Transport for London is bidding to bring Metronet, the failed private consortium contacted to carry our maintenance on most of the London Underground, back into public ownership.
The Mayor of London’s transport authority last week announced that it had lodged an expression of interest with Metronet’s administrator and would make a formal offer by the end of next month.
TfL said that it “was in the best interests of all parties for an exit from administration as quickly as possible”.
The move follows the collapse last month of Metronet, which ran more than £2 billion over budget on repairs and refurbishments to nine London Underground lines, including the Victoria, District and Circle lines.
TfL would state only that it wanted to take control of the contractor on a “temporary basis”. But sources said that TfL executives were preparing to operate the business for two years, given the scale of inefficiency in the Metronet business and the time they believe that it would take to restore it to full health.
The decision would create a rift between Livingstone and Prime Minister Gordon Brown, who pushed through the public private partnership that put Metronet in charge of maintaining most of the Tube infrastructure.
The Government refused to hand control of the Tube network to the elected mayor until after the contracts had been signed.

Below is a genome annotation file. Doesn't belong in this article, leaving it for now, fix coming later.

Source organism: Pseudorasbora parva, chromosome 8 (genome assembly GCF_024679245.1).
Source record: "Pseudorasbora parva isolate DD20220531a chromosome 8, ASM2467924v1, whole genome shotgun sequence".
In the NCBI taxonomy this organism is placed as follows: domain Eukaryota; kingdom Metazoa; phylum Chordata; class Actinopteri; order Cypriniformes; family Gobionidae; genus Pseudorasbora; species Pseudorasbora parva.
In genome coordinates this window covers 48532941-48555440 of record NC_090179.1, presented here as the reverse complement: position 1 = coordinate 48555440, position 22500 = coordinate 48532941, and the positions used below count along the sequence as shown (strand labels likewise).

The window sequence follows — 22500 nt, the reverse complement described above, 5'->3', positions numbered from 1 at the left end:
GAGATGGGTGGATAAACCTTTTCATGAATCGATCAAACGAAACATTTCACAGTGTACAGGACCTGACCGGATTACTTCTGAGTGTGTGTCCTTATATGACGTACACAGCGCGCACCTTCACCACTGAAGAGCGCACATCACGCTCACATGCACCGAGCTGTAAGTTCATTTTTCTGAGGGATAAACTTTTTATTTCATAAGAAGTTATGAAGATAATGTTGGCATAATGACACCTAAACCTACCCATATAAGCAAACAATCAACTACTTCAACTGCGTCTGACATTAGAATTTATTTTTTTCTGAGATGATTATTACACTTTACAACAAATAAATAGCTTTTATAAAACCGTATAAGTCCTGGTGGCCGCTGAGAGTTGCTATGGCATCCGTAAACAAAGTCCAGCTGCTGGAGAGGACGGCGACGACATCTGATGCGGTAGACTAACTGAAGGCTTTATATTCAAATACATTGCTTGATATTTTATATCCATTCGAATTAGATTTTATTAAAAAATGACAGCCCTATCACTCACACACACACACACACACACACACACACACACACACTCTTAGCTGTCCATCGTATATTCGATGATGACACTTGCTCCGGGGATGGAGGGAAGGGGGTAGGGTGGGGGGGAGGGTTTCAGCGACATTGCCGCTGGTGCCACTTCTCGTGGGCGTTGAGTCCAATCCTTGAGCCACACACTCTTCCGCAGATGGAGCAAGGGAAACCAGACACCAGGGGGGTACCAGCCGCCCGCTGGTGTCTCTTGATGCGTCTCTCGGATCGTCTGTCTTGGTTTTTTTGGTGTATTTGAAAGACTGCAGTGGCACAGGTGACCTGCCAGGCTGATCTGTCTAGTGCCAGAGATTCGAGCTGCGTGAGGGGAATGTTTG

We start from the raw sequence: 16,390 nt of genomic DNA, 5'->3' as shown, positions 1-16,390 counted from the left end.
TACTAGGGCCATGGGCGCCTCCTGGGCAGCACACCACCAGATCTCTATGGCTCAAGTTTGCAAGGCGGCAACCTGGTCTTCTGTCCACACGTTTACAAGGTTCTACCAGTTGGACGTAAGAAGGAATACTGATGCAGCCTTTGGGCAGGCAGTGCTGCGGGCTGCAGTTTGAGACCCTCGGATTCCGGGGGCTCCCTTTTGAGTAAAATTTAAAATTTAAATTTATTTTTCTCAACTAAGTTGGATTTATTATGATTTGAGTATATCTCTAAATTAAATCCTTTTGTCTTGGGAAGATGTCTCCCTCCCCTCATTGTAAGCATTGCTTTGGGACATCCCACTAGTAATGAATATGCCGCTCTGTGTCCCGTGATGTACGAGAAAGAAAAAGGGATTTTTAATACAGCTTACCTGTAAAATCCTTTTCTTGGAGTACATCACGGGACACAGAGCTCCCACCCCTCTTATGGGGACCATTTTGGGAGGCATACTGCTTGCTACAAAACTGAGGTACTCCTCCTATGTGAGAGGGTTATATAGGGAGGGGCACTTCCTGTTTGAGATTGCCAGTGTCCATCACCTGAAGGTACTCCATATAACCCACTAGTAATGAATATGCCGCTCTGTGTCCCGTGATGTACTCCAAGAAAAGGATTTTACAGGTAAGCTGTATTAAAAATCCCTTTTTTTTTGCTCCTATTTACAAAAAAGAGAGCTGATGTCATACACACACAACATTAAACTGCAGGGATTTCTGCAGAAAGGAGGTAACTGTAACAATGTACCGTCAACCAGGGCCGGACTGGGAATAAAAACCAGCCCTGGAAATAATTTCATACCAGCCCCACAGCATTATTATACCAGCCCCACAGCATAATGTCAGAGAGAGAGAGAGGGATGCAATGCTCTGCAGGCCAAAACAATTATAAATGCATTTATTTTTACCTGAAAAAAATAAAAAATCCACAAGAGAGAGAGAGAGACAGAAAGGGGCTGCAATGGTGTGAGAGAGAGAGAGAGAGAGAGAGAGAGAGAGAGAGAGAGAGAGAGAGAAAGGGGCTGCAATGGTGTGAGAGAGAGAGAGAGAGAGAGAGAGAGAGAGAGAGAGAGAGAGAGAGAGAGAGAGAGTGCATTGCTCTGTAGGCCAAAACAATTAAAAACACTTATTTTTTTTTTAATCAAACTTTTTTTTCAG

Livingstone had always opposed the privatisation and was elected on that basis.
When Metronet called in the administrators last month Brown insisted that the PPP was working. He said: “If Metronet pulls out, then another private company will be found to take its place.”
Metronet was four years into a 30-year, £17 billion work programme, split into two contracts. It was attacked for vast cost overruns and a system under which work was handed out among its five shareholders rather than awarded by competitive tender. The latter approach is used by Tube Lines, the other London Underground contractor. TfL set aside £750 million last month to ensure that maintenance and repair work on the Metronet lines did not grind to a halt, putting a further strain on London taxpayers. Tim O’Toole, the London Underground managing director, said yesterday that TfL wanted to put in place a “stable, economic and efficient structure” at Metronet as quickly as possible. He added: “We strongly believe that the best and most effective way to achieve our ultimate goal is for an early exit from the administration process.”